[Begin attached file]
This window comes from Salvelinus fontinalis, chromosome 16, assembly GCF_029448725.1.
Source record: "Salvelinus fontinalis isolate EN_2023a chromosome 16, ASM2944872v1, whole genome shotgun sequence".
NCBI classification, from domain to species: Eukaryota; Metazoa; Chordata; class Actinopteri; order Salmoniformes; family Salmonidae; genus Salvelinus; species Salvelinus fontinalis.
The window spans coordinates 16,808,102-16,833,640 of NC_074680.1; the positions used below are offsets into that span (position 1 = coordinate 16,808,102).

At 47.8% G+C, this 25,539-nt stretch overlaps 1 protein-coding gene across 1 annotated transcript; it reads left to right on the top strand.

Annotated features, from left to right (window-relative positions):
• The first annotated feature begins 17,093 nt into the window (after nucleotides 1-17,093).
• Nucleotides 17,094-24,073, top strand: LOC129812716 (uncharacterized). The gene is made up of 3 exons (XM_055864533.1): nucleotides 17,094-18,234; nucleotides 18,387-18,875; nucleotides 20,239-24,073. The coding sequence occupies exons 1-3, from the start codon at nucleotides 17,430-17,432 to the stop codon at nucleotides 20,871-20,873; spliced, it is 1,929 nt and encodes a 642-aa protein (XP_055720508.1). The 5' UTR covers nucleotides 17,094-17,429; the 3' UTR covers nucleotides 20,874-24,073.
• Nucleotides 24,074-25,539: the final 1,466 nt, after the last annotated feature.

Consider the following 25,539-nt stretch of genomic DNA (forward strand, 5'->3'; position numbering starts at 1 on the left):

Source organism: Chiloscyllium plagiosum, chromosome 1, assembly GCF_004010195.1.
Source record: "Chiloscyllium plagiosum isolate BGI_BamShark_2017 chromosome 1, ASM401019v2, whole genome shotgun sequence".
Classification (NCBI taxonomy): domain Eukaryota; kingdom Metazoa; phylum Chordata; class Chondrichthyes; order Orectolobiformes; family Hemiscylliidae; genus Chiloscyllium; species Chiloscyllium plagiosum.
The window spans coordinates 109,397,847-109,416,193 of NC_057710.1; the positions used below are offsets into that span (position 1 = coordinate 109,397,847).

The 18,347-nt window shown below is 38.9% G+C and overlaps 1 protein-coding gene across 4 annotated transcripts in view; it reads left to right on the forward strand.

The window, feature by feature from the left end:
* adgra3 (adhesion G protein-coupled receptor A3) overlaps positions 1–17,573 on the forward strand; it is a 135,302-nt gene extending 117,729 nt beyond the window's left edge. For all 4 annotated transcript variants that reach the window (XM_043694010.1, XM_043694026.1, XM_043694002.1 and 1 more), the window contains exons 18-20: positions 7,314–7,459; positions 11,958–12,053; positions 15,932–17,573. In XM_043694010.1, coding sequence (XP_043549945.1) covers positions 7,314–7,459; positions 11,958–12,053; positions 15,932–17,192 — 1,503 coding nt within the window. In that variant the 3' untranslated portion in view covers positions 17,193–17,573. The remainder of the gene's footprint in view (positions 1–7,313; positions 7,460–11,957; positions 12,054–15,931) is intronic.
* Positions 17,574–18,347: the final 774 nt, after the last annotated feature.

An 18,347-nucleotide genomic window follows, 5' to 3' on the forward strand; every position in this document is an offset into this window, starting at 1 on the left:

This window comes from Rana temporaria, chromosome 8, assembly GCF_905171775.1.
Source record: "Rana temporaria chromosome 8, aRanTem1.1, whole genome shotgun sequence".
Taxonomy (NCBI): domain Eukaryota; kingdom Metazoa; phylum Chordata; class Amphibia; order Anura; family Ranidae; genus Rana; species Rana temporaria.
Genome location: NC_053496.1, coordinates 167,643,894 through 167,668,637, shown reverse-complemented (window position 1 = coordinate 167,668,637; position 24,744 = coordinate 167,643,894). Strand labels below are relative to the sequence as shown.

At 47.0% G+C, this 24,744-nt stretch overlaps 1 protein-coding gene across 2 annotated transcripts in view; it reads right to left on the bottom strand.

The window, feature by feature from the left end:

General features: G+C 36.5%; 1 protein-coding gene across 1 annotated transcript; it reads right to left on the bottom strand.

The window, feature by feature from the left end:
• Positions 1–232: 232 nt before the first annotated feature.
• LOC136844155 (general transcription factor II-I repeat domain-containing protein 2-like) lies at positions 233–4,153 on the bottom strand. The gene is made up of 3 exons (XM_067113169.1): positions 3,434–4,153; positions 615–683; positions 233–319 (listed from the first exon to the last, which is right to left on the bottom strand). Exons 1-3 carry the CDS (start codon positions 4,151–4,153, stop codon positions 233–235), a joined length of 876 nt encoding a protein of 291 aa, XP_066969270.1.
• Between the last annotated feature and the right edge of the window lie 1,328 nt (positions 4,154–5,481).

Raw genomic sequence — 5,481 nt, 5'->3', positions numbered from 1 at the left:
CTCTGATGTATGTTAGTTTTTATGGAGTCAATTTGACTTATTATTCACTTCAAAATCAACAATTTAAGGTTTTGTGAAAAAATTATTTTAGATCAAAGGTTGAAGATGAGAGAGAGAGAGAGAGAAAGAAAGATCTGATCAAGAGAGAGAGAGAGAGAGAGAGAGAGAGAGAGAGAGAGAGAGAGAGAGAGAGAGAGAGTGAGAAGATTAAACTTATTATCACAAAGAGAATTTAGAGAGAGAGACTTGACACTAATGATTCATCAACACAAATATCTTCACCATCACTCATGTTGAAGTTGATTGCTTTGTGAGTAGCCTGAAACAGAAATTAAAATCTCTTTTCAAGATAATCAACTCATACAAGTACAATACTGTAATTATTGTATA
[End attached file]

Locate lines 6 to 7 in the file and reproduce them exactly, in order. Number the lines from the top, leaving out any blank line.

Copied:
Annotated features, from left to right (window-relative positions):
• The first annotated feature begins 17,093 nt into the window (after nucleotides 1-17,093).